DIY Heated Driveway: Types, Installation, Pros, and Cons

Does it snow a lot in your area? You might want a lot of heated gadgets like heated jackets, heated gloves, and heated socks for yourself. What about your vehicle?

A heated driveway is one of the most important items. We will discuss heated driveways, types of heated driveways, best-heated driveways, and DIY heated driveways.

Snow can be very frustrating on a winter day. Having heated driveways can relieve the pain caused by shoveling snow off your driveway. 

With a heated driveway, you have the assurance that even in the harshest winter conditions, you can use your vehicle to travel safely.

What is a Heated Driveway?

It is a type of radiant flooring system that heats the floor by using heating tubes. These heating tubes are installed under the floor surface. Usually, hot water is used to heat these tubes. As a result, you don’t need to worry about snow as it melts and keeps your driveway clear.

The heated driveway is also known as snow melting driveway.

Types of heated driveway

There are three types f heated driveways.

  1. Radiant heated driveway
  2. Electric heated driveway
  3. Solar heated driveway

The radiant heated driveway consists of a pump and a hot water boiler. The system heats the water that is circulated through the pipes that are placed under the driveway.

The electric heated driveway consists of an electric supply, a thermostat, and wires that are placed under the floor. Some electric hearted driveway systems use mats instead of wires. As a result, These wires or mats melt the snow and keep your driveway clear.

A solar heated driveway system works on a similar mechanism. However, it gets the power from the sun to heat the water tubes or wires.

Best heated driveway system

The radiant driveway heated system is efficient. However, it requires a lot of maintenance.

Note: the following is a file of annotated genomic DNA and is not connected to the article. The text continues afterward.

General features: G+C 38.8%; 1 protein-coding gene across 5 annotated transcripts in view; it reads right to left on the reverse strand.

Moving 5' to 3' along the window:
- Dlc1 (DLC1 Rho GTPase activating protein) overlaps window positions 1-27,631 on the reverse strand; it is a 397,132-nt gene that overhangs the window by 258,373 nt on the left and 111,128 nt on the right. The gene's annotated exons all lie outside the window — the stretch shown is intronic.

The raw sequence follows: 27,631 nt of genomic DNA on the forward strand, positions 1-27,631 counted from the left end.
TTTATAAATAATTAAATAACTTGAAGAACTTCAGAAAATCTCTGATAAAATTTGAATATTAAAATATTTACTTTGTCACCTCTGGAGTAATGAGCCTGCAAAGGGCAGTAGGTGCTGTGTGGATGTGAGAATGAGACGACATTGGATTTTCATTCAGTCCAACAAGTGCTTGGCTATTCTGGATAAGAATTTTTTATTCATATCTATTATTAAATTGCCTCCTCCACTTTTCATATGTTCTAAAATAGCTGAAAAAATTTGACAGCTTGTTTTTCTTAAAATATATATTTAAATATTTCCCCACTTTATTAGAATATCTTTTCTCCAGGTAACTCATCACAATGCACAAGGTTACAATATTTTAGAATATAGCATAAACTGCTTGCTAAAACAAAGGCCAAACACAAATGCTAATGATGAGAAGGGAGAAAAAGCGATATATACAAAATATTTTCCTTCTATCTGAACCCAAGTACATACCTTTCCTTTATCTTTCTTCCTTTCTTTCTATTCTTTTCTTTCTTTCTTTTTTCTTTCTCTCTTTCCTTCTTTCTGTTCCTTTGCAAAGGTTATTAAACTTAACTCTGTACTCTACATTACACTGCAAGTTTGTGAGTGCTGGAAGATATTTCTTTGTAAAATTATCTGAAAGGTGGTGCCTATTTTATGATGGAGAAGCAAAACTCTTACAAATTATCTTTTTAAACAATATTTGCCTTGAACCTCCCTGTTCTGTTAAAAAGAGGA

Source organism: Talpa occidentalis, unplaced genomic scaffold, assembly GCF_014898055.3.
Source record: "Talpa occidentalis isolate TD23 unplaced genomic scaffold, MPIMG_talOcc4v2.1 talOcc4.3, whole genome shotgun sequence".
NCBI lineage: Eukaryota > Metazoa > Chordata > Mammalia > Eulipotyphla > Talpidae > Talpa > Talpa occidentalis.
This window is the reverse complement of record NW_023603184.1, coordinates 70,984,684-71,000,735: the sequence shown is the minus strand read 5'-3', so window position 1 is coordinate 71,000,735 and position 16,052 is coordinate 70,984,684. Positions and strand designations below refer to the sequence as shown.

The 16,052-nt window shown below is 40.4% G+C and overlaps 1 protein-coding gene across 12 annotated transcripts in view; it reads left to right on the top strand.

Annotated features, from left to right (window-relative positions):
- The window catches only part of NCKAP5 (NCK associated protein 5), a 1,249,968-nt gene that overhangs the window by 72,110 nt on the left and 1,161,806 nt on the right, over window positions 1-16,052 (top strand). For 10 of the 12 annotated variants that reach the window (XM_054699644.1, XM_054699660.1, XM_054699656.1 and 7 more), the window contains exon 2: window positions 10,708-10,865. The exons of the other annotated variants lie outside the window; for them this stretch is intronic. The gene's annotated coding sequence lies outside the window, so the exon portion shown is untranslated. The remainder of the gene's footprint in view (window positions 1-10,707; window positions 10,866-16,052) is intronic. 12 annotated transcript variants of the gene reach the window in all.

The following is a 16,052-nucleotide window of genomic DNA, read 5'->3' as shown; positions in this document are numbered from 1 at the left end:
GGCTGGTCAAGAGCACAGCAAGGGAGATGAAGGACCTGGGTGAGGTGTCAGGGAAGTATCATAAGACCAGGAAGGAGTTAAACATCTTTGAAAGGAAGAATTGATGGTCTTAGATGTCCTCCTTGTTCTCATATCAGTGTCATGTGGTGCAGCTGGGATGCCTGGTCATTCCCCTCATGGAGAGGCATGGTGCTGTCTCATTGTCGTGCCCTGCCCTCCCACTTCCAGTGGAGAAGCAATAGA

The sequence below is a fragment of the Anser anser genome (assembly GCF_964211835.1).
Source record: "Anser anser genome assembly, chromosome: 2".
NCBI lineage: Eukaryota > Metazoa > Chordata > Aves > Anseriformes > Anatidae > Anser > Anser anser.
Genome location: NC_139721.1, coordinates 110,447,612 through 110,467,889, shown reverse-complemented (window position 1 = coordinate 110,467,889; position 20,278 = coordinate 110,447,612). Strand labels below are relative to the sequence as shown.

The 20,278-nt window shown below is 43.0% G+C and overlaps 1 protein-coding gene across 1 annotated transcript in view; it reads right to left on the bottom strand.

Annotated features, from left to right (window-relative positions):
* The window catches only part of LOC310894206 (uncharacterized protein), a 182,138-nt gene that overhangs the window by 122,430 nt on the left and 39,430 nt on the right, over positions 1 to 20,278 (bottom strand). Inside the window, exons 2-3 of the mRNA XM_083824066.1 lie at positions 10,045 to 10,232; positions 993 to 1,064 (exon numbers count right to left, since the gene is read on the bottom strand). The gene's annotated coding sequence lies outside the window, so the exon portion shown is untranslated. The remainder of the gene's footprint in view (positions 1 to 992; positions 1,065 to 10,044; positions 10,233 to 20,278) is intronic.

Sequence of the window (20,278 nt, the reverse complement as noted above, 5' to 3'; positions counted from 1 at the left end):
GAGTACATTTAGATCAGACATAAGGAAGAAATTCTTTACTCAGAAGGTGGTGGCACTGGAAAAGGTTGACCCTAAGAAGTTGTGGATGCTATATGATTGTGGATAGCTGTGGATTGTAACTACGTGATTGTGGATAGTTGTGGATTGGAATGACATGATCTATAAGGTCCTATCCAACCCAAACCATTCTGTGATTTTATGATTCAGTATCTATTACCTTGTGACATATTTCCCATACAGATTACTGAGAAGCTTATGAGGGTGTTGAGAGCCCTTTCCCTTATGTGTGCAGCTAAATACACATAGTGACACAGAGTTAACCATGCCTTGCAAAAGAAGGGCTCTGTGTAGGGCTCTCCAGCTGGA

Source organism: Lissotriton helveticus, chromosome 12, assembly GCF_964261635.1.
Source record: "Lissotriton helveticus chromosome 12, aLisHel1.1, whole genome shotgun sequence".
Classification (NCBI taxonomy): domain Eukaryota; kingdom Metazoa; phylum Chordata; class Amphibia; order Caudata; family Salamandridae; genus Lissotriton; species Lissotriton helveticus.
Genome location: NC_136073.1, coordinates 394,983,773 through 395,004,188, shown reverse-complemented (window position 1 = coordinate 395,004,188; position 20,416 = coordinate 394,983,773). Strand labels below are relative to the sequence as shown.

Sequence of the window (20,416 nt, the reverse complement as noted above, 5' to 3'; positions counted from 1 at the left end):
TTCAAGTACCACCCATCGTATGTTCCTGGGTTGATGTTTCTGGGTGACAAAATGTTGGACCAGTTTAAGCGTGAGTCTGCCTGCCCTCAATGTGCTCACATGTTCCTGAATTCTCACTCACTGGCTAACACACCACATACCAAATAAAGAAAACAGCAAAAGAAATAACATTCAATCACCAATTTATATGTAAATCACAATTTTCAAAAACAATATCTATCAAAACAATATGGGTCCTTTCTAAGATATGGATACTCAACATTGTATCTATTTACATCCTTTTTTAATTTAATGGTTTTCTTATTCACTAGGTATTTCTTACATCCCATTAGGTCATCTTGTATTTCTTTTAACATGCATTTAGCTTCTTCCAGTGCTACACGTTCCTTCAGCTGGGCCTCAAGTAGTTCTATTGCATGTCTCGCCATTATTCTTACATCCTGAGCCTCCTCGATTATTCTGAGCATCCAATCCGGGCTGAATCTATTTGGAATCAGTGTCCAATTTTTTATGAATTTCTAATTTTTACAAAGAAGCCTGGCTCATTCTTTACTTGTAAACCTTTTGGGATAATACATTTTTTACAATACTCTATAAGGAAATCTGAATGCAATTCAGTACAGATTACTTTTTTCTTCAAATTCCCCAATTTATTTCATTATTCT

Mostly, the electric heated driveway is considered as the best system. It requires minimal maintenance. 

The solar driveway heater is the best in the long run as it saves us electricity costs. However, when there are clouds, this heated system becomes ineffective. 

If you love to do things by yourself, DIY heated driveway is the best.

How much does a heated driveway cost?

The answer depends upon several factors. It includes the heating system, manufacturer, your existing driveway, and electricity / solar panels cost in your area.

The average cost of the installation of a heated driveway is $4000. However, it depends upon the material, power source, and location.

Usually, the cost depends upon whether you like a concrete driveway or an asphalt driveway. 

You can save installation costs by opting for heated driveway DIY.

You can calculate the exact cost by using this heated driveway cost calculator.

The Costs of Different Heated Driveway Systems

If you choose the radiant heated driveway, you should know that a water heater costs a lot. The cost of a water heater for a heated driveway can range from $400 – $100.

A system that uses hot water costs about $6.00, while an electrical heating system typically costs $8.00 per square foot. As they use electricity, they cost a bit more to run.

Installing solar panels would be the most expensive part of solar driveway heating. Solar panel costs about $6 to $10 per watt. An installation of 5kW will be around $21,000 to $38,000.

Heated Driveway Installation

There is a possibility you will not need to add a new driveway if yours is already built. All you have to do is attach the tubes under your driveway and connect them with the main pump and boiler. Furthermore, if you are going to use electricity, you can use wires or mats instead f a pump and boiler.

Some manufacturers also offer a hybrid heated driveway. However, it costs a lot more.

If you are looking to save some money, you can go for a DIY heated driveway system.

Portable heated driveway mats are also available.

If you are an arthritis patient, don’t forget to wear compression gloves.

DIY Heated Driveway

Here is how to make a heated driveway

First of all, makes sure that the weather will be warm enough for at least 30 days. Summer or spring is ideal.

If you want to install a heated driveway yourself, you will need a sledgehammer and a jackhammer. 

Break up the existing driveway and level the area. If you don’t have an existing driveway, you can skip this step. Just clear and level the surface.

The driveway’s foundation needs to be covered with a vapor barrier and radiant insulator. The concrete must then be strengthened by laying a grid after the insulation has been installed.

Once the insulation is done, lay down the heating tubes. You need to make sure that heating tubes are at least 1.5 inches apart. Furthermore, you can use a tape that is specifically made for this purpose.